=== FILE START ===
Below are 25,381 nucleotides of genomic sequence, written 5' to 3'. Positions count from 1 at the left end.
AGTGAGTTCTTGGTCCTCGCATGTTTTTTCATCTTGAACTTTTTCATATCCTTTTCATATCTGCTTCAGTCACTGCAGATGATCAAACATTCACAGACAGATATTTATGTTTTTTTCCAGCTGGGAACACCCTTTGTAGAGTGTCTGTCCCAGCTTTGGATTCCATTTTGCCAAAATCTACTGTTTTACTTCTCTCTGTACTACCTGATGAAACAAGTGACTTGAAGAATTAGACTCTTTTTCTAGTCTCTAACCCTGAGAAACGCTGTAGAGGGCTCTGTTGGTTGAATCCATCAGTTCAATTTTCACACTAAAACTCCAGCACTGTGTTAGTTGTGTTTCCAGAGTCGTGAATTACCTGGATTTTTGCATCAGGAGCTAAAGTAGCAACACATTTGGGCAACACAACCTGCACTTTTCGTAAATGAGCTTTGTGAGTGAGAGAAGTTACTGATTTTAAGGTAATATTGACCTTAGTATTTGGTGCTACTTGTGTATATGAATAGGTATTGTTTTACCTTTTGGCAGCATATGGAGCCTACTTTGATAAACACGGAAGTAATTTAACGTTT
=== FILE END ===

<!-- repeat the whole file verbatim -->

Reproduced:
Below are 25,381 nucleotides of genomic sequence, written 5' to 3'. Positions count from 1 at the left end.
AGTGAGTTCTTGGTCCTCGCATGTTTTTTCATCTTGAACTTTTTCATATCCTTTTCATATCTGCTTCAGTCACTGCAGATGATCAAACATTCACAGACAGATATTTATGTTTTTTTCCAGCTGGGAACACCCTTTGTAGAGTGTCTGTCCCAGCTTTGGATTCCATTTTGCCAAAATCTACTGTTTTACTTCTCTCTGTACTACCTGATGAAACAAGTGACTTGAAGAATTAGACTCTTTTTCTAGTCTCTAACCCTGAGAAACGCTGTAGAGGGCTCTGTTGGTTGAATCCATCAGTTCAATTTTCACACTAAAACTCCAGCACTGTGTTAGTTGTGTTTCCAGAGTCGTGAATTACCTGGATTTTTGCATCAGGAGCTAAAGTAGCAACACATTTGGGCAACACAACCTGCACTTTTCGTAAATGAGCTTTGTGAGTGAGAGAAGTTACTGATTTTAAGGTAATATTGACCTTAGTATTTGGTGCTACTTGTGTATATGAATAGGTATTGTTTTACCTTTTGGCAGCATATGGAGCCTACTTTGATAAACACGGAAGTAATTTAACGTTT